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Have you ever hired a colleague?
Thread poster: Richard Bartholomew

Richard Bartholomew  Identity Verified
Germany
Local time: 20:33
Member (2007)
German to English
Sep 30, 2006

It's been said that he has a fool for a tailor who presses his own suits. Have you ever hired a colleague to translate a document for you? If you have, how much did you pay her or him per word? Did you pay promptly? Did the translator deliver on schedule? Did the translation satisfy you?


It's also been said that doctors make the worst patients. Do you think the translator considered you a good client?


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Juan Jacob  Identity Verified
Mexico
Local time: 13:33
French to Spanish
+ ...
A lot, yes. Sep 30, 2006

Since I have too many work, I must hire colleagues, yes.
Of course, they must match my quality standards, so I know I won't need to proof read too much and don't waste my time... I do have meetings with them to set up those standards, of course.
They are not only colleagues, they are almost friends, because I depend on them and because they know I'm a good client.
I pay them always on time (no more than 15 days after delivery, even if my direct client hasn't, yes!), and something like 20 % above average wages.
That's the price for quality and fast jobs done.
No, they never let me down. If they can't do the job because they are too busy too, they tell me straight on. No problem.
And what do I earn over their work, well, that's classified, of course.
Just let me say: they earn good money, and me too.

Regards.


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Patricia Rosas  Identity Verified
United States
Local time: 12:33
Spanish to English
+ ...
yes...and I'm happy; hope they are... Oct 1, 2006

I've hired 3 ProZ colleagues to help me out, and in each case, the decision to share the work was the right choice to make.

All three were very professional, competent, and pleasant to work with. One went out of her way to help me by sharing her extensive knowledge, and she charged very little.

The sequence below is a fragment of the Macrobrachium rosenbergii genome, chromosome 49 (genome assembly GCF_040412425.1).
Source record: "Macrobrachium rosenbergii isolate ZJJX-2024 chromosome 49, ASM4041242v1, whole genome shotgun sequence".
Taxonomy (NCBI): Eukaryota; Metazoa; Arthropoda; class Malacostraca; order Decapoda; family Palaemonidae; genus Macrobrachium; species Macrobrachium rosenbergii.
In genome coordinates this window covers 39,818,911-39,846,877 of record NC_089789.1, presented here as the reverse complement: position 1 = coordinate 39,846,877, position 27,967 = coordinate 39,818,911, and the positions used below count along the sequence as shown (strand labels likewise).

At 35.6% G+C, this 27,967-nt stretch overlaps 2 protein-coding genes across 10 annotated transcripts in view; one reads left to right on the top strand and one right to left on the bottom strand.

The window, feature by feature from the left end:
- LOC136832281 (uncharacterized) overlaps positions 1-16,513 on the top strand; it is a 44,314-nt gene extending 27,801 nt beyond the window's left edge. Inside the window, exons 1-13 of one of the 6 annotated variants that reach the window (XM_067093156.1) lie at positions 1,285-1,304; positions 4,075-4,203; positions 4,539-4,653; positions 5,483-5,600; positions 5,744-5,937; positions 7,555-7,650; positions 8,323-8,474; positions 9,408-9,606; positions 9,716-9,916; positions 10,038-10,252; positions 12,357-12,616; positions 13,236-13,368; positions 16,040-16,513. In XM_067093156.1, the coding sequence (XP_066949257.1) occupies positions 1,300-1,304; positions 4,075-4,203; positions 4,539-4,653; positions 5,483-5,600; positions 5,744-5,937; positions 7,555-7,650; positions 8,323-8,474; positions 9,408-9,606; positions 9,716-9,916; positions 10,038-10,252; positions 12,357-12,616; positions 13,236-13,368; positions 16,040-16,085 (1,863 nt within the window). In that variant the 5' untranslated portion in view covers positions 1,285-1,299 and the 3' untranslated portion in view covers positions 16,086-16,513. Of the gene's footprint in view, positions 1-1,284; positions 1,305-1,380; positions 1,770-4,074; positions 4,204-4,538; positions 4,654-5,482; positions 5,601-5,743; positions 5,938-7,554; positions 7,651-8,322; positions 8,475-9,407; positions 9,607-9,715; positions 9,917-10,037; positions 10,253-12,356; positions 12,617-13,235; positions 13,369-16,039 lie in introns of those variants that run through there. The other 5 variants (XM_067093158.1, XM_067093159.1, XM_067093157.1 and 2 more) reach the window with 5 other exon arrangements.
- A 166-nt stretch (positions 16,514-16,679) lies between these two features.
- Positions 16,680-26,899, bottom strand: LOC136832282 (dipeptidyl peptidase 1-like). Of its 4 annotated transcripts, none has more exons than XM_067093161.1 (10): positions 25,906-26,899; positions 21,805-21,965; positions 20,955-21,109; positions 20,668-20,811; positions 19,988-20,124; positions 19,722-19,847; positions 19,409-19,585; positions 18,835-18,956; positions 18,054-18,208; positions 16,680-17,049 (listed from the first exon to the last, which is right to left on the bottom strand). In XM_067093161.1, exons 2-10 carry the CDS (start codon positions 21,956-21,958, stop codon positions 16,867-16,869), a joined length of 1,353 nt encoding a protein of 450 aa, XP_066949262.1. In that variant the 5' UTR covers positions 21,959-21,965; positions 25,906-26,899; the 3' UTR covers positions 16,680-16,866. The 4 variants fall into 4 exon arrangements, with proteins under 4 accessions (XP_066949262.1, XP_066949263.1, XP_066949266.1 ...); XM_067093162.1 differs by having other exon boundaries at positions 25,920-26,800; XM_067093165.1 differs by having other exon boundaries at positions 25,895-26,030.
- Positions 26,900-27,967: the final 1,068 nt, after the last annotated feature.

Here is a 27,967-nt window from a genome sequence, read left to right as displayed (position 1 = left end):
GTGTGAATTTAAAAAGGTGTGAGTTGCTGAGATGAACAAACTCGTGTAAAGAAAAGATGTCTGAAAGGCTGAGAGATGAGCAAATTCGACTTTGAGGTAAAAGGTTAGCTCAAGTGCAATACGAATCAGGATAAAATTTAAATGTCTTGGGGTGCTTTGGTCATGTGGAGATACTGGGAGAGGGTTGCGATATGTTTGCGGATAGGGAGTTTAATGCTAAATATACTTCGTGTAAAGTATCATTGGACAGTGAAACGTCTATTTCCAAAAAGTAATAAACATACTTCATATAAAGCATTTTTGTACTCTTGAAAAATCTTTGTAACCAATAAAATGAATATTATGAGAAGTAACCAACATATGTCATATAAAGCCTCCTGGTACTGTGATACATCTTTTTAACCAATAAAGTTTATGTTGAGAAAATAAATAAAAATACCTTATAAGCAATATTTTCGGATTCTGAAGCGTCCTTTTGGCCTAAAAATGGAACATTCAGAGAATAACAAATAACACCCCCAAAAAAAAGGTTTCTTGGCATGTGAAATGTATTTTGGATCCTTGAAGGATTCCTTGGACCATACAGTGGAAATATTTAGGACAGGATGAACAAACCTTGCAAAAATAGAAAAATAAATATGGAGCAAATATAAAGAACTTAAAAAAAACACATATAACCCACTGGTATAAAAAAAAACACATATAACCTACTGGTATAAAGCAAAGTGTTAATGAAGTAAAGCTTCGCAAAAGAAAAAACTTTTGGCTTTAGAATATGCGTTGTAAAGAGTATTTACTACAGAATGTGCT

I hope I've been an acceptable client. I just lost someone's invoice, but he asked, and I found it, and yesterday I took the check to the post office and mailed it (really...the check is in the mail).

When I've tried to share work with non-ProZers, the experiences have not been good. I need professionals, not "aspiring professionals" or people who think that because they are bilingual, it automatically qualifies them to be a translator.

KudoZ answers are a little like sampling people's wares--you get to know a person's writing style, area of expertise, and even a bit about temperament. So, if I need help in the future, I will definitely look here first.


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Paul Merriam  Identity Verified
Local time: 14:33
Member (2008)
Russian to English
+ ...
I'm a bit confused Oct 1, 2006

I work for a translation agency. We hire people to translate documents. We do pay as agreed and usually the translators deliver work as agreed, doing good work. If they don't, we stop hiring them.

I'm not sure I understood your question. Were you proposing to hire someone other than a translator to translate a document?

I don't see anything wrong with outsourcing work, although you should inform your client that you're doing so. You should take appropriate steps to ensure that you're dealing with competent people.


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Astrid Elke Witte  Identity Verified
Germany
Local time: 20:33
Member (2002)
German to English
+ ...
I usually hire colleagues to translate the opposite way round Oct 1, 2006

I translate DE-EN, and hire colleagues for work that comes in that is EN-DE. I have had very good experience with this, and on the whole been very impressed by the high standards of my colleagues and the care that they take over the translations. I pay them either as soon as the client pays me, or otherwise, in any event, within 30 days.